Reform of the UK’s Corporate Governance Code came under the spotlight at a major event co-hosted by Alliance MBS together with the Financial Reporting Council (FRC).
Last year the FRC began a major review of the Code, consulting with businesses and financial investors, and the event in central Manchester heard from a distinguished panel of speakers from across industry.
Konstantinos Stathopoulos, Professor of Accounting & Finance at Alliance MBS, said it was impossible to build a system with all the safeguards required in order to have no corporate failure or scandals, but said the UK Code was highly recognised across the world.
However he said there was a need for the Code to be updated. “New business trends are emerging and there are important issues that need to be debated and which need to inform the new Code. For example, with large private firms choosing not to list their shares in equity markets, and new director responsibilities and duties stretching boards’ ability to be effective monitors, we need to update our thinking and practices from a policymaking and business practice perspective.”
Prof Stathopoulos added that it was important to communicate academic research in this field to market participants and policymakers.
“This is exactly what we set out to achieve at the conference, bringing parties together in the same room to debate these issues and trying to be more ambitious about what we want to achieve in terms of the changes to the Corporate Governance Code, while making sure that the end result is something that is theoretically sound and satisfies all market participants.
“Personally, I am really passionate about corporate governance research because we cannot have well-functioning financial markets without corporate governance. We need to make sure that the UK has a leading role in setting out appropriate frameworks of best practice.”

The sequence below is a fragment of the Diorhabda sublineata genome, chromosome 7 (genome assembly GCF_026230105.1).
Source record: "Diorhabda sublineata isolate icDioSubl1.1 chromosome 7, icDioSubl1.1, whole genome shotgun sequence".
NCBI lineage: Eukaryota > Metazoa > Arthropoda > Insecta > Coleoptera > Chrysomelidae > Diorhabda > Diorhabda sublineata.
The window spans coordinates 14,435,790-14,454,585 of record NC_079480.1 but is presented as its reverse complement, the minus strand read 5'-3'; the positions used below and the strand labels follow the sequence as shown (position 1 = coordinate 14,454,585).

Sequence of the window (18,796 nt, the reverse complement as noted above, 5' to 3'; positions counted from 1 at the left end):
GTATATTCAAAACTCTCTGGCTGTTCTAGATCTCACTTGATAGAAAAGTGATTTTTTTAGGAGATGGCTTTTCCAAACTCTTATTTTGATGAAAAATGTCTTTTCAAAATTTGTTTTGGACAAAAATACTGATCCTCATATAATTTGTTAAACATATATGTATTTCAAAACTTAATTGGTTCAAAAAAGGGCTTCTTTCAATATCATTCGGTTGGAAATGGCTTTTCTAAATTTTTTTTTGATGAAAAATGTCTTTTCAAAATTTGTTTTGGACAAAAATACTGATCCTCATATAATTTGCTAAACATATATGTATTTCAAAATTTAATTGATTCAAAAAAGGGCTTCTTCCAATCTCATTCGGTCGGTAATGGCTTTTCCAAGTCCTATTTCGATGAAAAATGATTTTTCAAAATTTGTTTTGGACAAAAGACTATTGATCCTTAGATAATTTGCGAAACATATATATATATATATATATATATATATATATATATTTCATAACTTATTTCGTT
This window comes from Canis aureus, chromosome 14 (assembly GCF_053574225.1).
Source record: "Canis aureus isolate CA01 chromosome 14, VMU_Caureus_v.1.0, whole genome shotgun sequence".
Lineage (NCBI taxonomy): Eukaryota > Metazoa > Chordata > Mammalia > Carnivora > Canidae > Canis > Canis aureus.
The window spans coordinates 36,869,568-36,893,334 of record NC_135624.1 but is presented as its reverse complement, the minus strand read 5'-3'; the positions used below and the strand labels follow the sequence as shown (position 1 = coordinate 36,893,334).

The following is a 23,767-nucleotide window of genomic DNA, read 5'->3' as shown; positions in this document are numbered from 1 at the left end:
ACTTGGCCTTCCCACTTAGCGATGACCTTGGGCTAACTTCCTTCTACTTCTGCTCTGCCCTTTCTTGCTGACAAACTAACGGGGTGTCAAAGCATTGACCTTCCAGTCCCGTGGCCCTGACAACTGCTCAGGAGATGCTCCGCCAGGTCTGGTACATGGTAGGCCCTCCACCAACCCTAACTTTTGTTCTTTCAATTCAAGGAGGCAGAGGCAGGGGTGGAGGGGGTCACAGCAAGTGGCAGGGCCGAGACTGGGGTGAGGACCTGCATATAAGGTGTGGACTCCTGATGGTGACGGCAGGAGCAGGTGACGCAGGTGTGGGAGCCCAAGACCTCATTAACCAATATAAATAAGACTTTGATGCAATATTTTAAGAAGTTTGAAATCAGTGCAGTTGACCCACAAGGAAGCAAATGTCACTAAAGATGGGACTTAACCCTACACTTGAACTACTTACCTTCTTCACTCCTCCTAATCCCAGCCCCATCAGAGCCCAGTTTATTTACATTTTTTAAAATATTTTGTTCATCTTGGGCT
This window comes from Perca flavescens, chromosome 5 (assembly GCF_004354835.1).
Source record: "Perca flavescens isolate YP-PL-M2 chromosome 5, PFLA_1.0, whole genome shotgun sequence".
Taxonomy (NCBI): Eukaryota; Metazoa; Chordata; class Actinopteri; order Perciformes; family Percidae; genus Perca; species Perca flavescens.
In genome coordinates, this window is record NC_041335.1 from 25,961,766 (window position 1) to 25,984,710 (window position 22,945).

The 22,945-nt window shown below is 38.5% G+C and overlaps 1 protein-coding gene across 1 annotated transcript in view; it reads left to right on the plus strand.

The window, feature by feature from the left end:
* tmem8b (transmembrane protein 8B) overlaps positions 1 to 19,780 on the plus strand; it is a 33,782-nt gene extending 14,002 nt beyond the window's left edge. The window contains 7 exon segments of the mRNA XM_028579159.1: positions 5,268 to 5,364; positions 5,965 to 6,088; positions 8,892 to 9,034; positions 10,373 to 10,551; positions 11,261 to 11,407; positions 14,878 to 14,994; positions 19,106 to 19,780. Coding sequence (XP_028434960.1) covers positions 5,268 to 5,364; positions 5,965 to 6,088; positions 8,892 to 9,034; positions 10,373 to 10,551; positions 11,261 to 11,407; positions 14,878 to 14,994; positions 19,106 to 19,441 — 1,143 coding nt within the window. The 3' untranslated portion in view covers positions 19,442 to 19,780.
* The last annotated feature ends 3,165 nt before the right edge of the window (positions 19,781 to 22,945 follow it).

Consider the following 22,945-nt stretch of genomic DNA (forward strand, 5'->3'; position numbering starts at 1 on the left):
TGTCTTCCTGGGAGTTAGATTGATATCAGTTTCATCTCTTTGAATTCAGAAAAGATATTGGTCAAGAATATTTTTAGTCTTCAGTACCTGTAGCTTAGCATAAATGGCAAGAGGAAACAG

David Styles, Director of Corporate Governance and Stewardship at the Financial Reporting Council, said this was a really important time for corporate governance in the UK as it leaves the EU.
“We need to make sure our standards of corporate governance remain high and there is a need for reform. As such we need to learn lessons from a wide range of stakeholders, whether that’s from companies, directors or investors. We are asking serious questions. Who is the code for, what is it for, and does it work well enough?”
He added that Alliance MBS had been doing some very interesting work in the area of corporate governance. “This research is of interest to us as we examine the relationship between good corporate governance and long-term company performance, and crucially the relationship between investors and companies.”
Sacha Sadan, Director of Corporate Governance at Legal & General, said the corporate governance review was really important to his business. “As one of the country’s largest investors we should input and get involved in trying to improve an already good standard. As a long-term investor we must look at what our clients want. They are asking for better disclosure, more reporting, and a little bit more accountability. All of those things need to be evolved and there are practical steps that asset managers, corporates and regulators can all take.”
He added that ESG (Environment Social Governance) investing is also now much higher up the agenda. “This is mainly because asset owners are saying ‘what are you doing with our money’, ‘how are you looking after it’, and ‘are the companies promoting the higher standards that we are expect these days’.”